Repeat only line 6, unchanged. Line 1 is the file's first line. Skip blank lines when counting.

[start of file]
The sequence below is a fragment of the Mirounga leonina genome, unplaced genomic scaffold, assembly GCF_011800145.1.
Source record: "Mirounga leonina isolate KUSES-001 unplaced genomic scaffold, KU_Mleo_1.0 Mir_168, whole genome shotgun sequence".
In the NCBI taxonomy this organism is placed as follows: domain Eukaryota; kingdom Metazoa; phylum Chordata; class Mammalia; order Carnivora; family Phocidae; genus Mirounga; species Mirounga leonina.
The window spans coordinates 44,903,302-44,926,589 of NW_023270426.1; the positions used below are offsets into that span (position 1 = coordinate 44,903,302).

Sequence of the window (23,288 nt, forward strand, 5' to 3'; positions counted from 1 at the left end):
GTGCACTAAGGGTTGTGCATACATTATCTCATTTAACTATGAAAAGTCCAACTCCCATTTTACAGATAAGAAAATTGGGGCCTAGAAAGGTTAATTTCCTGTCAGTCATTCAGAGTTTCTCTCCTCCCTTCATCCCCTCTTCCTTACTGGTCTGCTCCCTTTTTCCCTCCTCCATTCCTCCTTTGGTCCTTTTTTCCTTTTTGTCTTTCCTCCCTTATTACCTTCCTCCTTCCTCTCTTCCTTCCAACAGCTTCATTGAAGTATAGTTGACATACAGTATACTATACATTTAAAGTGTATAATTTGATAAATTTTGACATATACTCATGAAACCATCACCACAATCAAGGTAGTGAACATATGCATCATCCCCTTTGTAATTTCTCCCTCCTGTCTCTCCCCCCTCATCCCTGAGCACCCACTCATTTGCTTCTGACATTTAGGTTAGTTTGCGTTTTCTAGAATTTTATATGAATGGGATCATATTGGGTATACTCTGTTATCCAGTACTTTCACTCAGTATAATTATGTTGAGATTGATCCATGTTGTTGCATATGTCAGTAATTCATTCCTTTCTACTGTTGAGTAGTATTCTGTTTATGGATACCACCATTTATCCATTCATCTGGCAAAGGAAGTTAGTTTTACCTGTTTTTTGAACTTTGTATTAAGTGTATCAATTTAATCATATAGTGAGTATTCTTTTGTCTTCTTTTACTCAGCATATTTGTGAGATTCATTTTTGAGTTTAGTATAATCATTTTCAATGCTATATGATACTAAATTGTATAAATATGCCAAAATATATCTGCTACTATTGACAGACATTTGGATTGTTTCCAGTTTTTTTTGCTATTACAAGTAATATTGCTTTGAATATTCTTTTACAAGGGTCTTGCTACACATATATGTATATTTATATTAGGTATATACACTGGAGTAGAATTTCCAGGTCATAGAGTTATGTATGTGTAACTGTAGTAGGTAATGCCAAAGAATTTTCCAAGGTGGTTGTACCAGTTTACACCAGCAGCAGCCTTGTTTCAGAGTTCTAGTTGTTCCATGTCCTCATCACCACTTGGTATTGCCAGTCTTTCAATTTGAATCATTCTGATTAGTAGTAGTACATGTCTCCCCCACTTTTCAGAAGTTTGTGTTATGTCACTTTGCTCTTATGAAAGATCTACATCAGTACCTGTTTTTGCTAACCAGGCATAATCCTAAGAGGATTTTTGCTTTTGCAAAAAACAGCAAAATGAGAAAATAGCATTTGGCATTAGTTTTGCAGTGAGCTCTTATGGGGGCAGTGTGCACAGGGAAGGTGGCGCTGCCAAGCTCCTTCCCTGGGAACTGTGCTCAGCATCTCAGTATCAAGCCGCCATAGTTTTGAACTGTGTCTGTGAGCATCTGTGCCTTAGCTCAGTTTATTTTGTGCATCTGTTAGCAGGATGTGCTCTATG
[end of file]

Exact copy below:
GTGCACTAAGGGTTGTGCATACATTATCTCATTTAACTATGAAAAGTCCAACTCCCATTTTACAGATAAGAAAATTGGGGCCTAGAAAGGTTAATTTCCTGTCAGTCATTCAGAGTTTCTCTCCTCCCTTCATCCCCTCTTCCTTACTGGTCTGCTCCCTTTTTCCCTCCTCCATTCCTCCTTTGGTCCTTTTTTCCTTTTTGTCTTTCCTCCCTTATTACCTTCCTCCTTCCTCTCTTCCTTCCAACAGCTTCATTGAAGTATAGTTGACATACAGTATACTATACATTTAAAGTGTATAATTTGATAAATTTTGACATATACTCATGAAACCATCACCACAATCAAGGTAGTGAACATATGCATCATCCCCTTTGTAATTTCTCCCTCCTGTCTCTCCCCCCTCATCCCTGAGCACCCACTCATTTGCTTCTGACATTTAGGTTAGTTTGCGTTTTCTAGAATTTTATATGAATGGGATCATATTGGGTATACTCTGTTATCCAGTACTTTCACTCAGTATAATTATGTTGAGATTGATCCATGTTGTTGCATATGTCAGTAATTCATTCCTTTCTACTGTTGAGTAGTATTCTGTTTATGGATACCACCATTTATCCATTCATCTGGCAAAGGAAGTTAGTTTTACCTGTTTTTTGAACTTTGTATTAAGTGTATCAATTTAATCATATAGTGAGTATTCTTTTGTCTTCTTTTACTCAGCATATTTGTGAGATTCATTTTTGAGTTTAGTATAATCATTTTCAATGCTATATGATACTAAATTGTATAAATATGCCAAAATATATCTGCTACTATTGACAGACATTTGGATTGTTTCCAGTTTTTTTTGCTATTACAAGTAATATTGCTTTGAATATTCTTTTACAAGGGTCTTGCTACACATATATGTATATTTATATTAGGTATATACACTGGAGTAGAATTTCCAGGTCATAGAGTTATGTATGTGTAACTGTAGTAGGTAATGCCAAAGAATTTTCCAAGGTGGTTGTACCAGTTTACACCAGCAGCAGCCTTGTTTCAGAGTTCTAGTTGTTCCATGTCCTCATCACCACTTGGTATTGCCAGTCTTTCAATTTGAATCATTCTGATTAGTAGTAGTACATGTCTCCCCCACTTTTCAGAAGTTTGTGTTATGTCACTTTGCTCTTATGAAAGATCTACATCAGTACCTGTTTTTGCTAACCAGGCATAATCCTAAGAGGATTTTTGCTTTTGCAAAAAACAGCAAAATGAGAAAATAGCATTTGGCATTAGTTTTGCAGTGAGCTCTTATGGGGGCAGTGTGCACAGGGAAGGTGGCGCTGCCAAGCTCCTTCCCTGGGAACTGTGCTCAGCATCTCAGTATCAAGCCGCCATAGTTTTGAACTGTGTCTGTGAGCATCTGTGCCTTAGCTCAGTTTATTTTGTGCATCTGTTAGCAGGATGTGCTCTATG